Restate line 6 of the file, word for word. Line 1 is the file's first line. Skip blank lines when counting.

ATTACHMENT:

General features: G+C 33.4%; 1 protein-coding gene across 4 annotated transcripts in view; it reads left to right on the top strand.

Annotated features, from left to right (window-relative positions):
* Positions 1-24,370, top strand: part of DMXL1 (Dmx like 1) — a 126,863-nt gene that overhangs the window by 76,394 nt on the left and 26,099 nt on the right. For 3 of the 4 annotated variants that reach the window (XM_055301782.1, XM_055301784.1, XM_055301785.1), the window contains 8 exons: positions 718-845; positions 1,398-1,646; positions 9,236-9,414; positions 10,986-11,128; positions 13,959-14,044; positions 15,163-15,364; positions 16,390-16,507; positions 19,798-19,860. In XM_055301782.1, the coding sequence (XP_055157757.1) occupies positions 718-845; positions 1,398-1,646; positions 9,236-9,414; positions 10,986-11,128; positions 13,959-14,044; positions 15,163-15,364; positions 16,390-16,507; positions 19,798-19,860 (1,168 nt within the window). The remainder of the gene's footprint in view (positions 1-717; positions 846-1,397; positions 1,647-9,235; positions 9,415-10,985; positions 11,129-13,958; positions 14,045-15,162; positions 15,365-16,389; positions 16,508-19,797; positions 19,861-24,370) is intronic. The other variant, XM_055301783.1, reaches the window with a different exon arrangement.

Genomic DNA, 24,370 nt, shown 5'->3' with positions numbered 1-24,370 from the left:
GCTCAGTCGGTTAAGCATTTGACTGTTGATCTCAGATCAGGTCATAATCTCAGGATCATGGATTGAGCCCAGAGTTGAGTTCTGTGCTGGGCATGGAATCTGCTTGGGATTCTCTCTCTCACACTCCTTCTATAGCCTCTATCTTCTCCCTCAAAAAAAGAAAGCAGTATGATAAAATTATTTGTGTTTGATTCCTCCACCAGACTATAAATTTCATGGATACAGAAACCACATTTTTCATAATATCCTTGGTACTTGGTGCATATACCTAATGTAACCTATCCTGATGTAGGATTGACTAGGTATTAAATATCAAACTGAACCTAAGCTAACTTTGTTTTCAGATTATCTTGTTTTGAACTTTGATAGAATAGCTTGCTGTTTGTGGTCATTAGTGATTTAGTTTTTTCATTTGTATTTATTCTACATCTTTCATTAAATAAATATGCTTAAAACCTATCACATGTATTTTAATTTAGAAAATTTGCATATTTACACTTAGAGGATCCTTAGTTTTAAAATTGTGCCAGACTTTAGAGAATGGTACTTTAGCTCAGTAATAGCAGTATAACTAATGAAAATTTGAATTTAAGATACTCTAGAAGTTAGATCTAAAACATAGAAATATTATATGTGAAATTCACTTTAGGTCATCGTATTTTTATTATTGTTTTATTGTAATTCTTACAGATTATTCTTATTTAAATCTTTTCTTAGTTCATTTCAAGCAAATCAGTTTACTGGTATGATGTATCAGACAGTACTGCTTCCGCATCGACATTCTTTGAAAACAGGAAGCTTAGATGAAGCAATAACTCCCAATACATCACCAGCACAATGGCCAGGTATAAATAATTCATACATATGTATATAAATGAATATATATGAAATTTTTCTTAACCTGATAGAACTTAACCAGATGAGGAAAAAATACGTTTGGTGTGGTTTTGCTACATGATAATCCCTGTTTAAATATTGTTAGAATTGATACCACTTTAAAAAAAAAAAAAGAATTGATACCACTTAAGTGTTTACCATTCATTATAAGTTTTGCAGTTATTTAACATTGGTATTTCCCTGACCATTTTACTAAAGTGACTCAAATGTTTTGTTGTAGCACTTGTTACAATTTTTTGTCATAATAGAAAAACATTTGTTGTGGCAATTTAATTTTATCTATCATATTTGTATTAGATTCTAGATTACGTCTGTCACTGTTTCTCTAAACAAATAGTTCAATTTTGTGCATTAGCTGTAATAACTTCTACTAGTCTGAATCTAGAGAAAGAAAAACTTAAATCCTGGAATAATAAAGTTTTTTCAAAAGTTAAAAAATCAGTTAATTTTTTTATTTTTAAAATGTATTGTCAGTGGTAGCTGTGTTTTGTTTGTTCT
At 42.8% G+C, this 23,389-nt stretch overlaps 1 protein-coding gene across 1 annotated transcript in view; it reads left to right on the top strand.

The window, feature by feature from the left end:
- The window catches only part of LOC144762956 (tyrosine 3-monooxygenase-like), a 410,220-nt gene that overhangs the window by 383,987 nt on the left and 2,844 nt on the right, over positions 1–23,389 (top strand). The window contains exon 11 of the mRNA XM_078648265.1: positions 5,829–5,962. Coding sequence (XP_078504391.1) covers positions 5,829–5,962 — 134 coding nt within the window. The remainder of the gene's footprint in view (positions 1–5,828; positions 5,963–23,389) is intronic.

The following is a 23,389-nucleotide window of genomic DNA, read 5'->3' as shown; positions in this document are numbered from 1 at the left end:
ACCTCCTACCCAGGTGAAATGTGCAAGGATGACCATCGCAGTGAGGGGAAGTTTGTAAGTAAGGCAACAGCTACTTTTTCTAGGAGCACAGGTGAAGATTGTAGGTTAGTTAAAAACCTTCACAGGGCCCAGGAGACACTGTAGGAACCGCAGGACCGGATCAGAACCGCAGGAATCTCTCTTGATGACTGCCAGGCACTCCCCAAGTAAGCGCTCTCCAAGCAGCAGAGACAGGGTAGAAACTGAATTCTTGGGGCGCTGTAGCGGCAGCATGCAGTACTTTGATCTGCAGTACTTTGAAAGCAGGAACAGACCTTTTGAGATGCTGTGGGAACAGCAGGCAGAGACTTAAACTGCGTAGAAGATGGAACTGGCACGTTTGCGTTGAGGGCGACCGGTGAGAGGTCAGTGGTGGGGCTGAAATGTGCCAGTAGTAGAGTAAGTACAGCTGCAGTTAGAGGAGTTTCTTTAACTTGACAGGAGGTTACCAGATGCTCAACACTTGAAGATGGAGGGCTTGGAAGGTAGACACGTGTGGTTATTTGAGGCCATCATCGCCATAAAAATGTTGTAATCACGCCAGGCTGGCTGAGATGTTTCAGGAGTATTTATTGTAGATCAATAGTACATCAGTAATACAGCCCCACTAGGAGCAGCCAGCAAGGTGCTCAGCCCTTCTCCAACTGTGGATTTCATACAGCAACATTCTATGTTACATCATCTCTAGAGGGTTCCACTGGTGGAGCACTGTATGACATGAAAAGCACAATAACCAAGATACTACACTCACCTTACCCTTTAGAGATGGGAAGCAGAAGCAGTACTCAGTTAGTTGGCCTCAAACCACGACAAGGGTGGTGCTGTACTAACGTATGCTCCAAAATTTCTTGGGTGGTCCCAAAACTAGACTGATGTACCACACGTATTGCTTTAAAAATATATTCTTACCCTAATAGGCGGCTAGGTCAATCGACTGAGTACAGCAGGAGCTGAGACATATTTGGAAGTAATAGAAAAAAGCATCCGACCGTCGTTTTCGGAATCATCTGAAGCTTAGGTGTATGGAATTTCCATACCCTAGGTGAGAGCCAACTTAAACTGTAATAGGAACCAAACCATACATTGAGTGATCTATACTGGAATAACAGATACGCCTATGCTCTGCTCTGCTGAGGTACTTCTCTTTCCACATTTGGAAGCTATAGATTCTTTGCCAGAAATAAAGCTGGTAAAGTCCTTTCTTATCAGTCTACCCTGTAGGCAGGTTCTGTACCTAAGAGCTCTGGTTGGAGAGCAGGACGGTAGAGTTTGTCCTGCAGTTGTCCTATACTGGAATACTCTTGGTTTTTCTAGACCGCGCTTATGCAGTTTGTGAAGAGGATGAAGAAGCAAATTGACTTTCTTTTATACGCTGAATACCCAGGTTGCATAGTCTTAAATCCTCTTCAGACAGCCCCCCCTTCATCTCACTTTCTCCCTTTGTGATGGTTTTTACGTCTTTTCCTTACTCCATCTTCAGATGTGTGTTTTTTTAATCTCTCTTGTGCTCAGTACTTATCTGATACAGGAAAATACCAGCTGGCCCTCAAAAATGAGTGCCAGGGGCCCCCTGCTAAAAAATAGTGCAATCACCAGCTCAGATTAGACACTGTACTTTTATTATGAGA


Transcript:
At 42.8% G+C, this 23,389-nt stretch overlaps 1 protein-coding gene across 1 annotated transcript in view; it reads left to right on the top strand.